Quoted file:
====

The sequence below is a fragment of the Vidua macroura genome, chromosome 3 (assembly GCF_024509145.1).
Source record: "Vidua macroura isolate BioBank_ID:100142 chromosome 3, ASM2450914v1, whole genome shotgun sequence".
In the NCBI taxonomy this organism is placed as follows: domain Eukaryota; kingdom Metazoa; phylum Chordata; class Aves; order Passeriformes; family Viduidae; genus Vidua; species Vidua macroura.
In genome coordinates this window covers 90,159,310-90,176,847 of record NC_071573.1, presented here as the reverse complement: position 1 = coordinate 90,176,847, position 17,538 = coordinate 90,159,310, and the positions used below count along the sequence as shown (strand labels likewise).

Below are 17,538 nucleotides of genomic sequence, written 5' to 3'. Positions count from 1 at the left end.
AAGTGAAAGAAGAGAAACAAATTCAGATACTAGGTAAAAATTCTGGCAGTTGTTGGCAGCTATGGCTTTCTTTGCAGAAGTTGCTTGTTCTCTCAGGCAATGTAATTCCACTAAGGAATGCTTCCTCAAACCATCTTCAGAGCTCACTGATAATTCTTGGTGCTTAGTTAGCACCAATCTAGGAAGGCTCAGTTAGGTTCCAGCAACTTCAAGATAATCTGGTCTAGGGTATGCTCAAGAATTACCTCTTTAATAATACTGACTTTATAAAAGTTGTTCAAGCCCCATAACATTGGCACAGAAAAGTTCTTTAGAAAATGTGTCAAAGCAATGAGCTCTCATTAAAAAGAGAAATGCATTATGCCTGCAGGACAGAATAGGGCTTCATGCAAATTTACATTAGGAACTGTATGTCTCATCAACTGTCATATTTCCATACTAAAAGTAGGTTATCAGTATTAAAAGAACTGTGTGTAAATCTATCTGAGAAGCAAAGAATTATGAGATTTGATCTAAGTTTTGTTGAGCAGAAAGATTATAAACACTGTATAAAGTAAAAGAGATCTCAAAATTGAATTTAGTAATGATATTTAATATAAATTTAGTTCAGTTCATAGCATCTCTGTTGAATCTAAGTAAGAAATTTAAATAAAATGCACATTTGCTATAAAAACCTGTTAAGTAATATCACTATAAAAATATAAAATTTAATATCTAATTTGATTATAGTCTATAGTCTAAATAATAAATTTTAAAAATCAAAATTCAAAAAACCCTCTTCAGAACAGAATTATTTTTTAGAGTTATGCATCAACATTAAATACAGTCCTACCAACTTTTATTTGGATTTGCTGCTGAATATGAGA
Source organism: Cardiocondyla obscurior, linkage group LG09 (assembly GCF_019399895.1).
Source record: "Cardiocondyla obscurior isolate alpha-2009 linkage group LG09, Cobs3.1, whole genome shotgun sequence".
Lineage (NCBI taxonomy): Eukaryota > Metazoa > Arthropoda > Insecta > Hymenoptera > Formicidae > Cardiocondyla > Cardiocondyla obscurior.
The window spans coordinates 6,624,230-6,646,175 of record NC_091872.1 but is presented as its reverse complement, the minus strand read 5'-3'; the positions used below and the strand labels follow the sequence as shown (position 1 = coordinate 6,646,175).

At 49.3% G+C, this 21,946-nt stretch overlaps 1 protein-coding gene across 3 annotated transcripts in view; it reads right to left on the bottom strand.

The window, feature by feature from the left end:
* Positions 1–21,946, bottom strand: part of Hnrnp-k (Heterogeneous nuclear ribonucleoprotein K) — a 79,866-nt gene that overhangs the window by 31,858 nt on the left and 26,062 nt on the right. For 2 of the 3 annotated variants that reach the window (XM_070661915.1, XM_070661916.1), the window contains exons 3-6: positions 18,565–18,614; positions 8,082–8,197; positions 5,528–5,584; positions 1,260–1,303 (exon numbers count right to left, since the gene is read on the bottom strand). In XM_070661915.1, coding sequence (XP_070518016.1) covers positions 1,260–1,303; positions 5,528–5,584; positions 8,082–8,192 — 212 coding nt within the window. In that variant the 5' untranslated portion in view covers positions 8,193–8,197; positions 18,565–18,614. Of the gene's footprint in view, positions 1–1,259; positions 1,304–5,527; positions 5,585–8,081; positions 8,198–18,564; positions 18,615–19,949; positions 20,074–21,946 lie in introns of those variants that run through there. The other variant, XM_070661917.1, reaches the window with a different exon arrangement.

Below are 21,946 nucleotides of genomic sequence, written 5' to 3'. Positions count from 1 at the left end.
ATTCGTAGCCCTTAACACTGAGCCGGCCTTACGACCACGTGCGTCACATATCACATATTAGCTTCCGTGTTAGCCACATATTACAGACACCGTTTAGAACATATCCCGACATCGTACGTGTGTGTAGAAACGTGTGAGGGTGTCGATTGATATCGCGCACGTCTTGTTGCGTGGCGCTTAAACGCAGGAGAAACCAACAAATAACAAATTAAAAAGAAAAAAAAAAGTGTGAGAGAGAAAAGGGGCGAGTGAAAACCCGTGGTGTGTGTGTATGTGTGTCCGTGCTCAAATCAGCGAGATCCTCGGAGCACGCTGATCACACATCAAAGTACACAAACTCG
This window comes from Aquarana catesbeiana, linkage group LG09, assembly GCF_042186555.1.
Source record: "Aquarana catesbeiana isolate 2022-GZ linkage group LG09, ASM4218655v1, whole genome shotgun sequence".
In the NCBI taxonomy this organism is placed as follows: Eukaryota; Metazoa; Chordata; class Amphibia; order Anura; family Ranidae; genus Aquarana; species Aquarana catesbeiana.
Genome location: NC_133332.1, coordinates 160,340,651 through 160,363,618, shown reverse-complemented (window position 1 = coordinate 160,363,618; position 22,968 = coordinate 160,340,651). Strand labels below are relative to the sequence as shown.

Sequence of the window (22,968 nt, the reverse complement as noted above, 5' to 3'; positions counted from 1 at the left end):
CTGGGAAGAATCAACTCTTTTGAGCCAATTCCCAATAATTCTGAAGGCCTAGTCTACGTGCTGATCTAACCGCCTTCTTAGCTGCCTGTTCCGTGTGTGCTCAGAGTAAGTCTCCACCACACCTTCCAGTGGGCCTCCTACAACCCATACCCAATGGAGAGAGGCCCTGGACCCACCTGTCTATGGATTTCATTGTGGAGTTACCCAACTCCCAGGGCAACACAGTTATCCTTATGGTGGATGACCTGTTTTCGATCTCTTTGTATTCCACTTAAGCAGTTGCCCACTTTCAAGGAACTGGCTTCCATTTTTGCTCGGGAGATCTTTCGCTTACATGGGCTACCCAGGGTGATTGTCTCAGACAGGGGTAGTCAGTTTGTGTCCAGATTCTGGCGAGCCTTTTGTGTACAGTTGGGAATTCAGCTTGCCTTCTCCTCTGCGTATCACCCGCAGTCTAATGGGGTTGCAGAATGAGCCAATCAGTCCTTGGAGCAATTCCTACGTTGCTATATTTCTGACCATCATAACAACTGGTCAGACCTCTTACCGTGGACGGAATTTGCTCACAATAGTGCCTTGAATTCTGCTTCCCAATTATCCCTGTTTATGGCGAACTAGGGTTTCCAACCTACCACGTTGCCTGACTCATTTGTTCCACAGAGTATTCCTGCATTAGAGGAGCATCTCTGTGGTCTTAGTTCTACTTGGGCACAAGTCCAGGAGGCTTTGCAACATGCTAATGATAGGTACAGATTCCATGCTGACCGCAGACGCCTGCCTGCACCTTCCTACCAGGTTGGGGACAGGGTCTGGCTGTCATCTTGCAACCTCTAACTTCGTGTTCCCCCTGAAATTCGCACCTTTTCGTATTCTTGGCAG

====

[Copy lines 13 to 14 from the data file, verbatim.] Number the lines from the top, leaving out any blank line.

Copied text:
* Positions 1–21,946, bottom strand: part of Hnrnp-k (Heterogeneous nuclear ribonucleoprotein K) — a 79,866-nt gene that overhangs the window by 31,858 nt on the left and 26,062 nt on the right. For 2 of the 3 annotated variants that reach the window (XM_070661915.1, XM_070661916.1), the window contains exons 3-6: positions 18,565–18,614; positions 8,082–8,197; positions 5,528–5,584; positions 1,260–1,303 (exon numbers count right to left, since the gene is read on the bottom strand). In XM_070661915.1, coding sequence (XP_070518016.1) covers positions 1,260–1,303; positions 5,528–5,584; positions 8,082–8,192 — 212 coding nt within the window. In that variant the 5' untranslated portion in view covers positions 8,193–8,197; positions 18,565–18,614. Of the gene's footprint in view, positions 1–1,259; positions 1,304–5,527; positions 5,585–8,081; positions 8,198–18,564; positions 18,615–19,949; positions 20,074–21,946 lie in introns of those variants that run through there. The other variant, XM_070661917.1, reaches the window with a different exon arrangement.

Below are 21,946 nucleotides of genomic sequence, written 5' to 3'. Positions count from 1 at the left end.